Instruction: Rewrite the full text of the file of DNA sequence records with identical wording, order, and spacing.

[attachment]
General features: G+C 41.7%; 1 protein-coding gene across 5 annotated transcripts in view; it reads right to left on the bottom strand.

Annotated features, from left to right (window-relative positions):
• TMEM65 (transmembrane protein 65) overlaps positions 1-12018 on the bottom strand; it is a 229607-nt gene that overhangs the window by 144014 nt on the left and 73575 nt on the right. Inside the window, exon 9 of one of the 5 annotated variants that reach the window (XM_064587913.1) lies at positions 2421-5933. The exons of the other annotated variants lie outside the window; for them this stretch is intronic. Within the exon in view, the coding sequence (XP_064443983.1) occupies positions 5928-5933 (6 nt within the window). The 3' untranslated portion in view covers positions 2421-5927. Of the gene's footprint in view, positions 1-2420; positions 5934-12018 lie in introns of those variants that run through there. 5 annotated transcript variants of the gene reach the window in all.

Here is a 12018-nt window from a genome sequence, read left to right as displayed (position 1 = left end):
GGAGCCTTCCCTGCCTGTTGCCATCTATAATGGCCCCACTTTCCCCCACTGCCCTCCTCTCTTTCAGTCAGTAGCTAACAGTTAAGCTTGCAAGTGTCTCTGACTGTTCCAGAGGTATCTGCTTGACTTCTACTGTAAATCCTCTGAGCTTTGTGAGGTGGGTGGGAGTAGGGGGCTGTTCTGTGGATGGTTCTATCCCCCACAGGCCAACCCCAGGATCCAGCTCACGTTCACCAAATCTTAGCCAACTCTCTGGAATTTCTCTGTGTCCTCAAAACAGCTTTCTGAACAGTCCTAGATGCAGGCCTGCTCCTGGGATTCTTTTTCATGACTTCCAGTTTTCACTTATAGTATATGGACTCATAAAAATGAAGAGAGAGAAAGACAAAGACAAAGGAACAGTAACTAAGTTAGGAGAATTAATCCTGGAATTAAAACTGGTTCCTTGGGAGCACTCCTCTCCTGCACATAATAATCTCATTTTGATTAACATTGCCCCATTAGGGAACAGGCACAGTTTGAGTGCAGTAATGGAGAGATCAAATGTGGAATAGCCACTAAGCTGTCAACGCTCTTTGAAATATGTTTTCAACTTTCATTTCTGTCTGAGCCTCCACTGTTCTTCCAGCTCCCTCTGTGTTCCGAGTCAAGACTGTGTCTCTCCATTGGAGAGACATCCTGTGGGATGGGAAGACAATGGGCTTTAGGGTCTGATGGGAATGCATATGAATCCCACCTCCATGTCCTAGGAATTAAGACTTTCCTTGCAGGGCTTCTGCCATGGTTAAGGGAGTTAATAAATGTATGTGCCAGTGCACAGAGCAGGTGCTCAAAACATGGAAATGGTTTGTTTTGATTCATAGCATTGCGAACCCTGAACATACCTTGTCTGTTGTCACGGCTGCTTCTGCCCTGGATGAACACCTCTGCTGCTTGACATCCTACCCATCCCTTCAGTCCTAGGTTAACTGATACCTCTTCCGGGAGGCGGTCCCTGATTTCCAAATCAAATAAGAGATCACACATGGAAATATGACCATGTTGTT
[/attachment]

General features: G+C 41.7%; 1 protein-coding gene across 5 annotated transcripts in view; it reads right to left on the bottom strand.

Annotated features, from left to right (window-relative positions):
• TMEM65 (transmembrane protein 65) overlaps positions 1-12018 on the bottom strand; it is a 229607-nt gene that overhangs the window by 144014 nt on the left and 73575 nt on the right. Inside the window, exon 9 of one of the 5 annotated variants that reach the window (XM_064587913.1) lies at positions 2421-5933. The exons of the other annotated variants lie outside the window; for them this stretch is intronic. Within the exon in view, the coding sequence (XP_064443983.1) occupies positions 5928-5933 (6 nt within the window). The 3' untranslated portion in view covers positions 2421-5927. Of the gene's footprint in view, positions 1-2420; positions 5934-12018 lie in introns of those variants that run through there. 5 annotated transcript variants of the gene reach the window in all.

Here is a 12018-nt window from a genome sequence, read left to right as displayed (position 1 = left end):
GGAGCCTTCCCTGCCTGTTGCCATCTATAATGGCCCCACTTTCCCCCACTGCCCTCCTCTCTTTCAGTCAGTAGCTAACAGTTAAGCTTGCAAGTGTCTCTGACTGTTCCAGAGGTATCTGCTTGACTTCTACTGTAAATCCTCTGAGCTTTGTGAGGTGGGTGGGAGTAGGGGGCTGTTCTGTGGATGGTTCTATCCCCCACAGGCCAACCCCAGGATCCAGCTCACGTTCACCAAATCTTAGCCAACTCTCTGGAATTTCTCTGTGTCCTCAAAACAGCTTTCTGAACAGTCCTAGATGCAGGCCTGCTCCTGGGATTCTTTTTCATGACTTCCAGTTTTCACTTATAGTATATGGACTCATAAAAATGAAGAGAGAGAAAGACAAAGACAAAGGAACAGTAACTAAGTTAGGAGAATTAATCCTGGAATTAAAACTGGTTCCTTGGGAGCACTCCTCTCCTGCACATAATAATCTCATTTTGATTAACATTGCCCCATTAGGGAACAGGCACAGTTTGAGTGCAGTAATGGAGAGATCAAATGTGGAATAGCCACTAAGCTGTCAACGCTCTTTGAAATATGTTTTCAACTTTCATTTCTGTCTGAGCCTCCACTGTTCTTCCAGCTCCCTCTGTGTTCCGAGTCAAGACTGTGTCTCTCCATTGGAGAGACATCCTGTGGGATGGGAAGACAATGGGCTTTAGGGTCTGATGGGAATGCATATGAATCCCACCTCCATGTCCTAGGAATTAAGACTTTCCTTGCAGGGCTTCTGCCATGGTTAAGGGAGTTAATAAATGTATGTGCCAGTGCACAGAGCAGGTGCTCAAAACATGGAAATGGTTTGTTTTGATTCATAGCATTGCGAACCCTGAACATACCTTGTCTGTTGTCACGGCTGCTTCTGCCCTGGATGAACACCTCTGCTGCTTGACATCCTACCCATCCCTTCAGTCCTAGGTTAACTGATACCTCTTCCGGGAGGCGGTCCCTGATTTCCAAATCAAATAAGAGATCACACATGGAAATATGACCATGTTGTT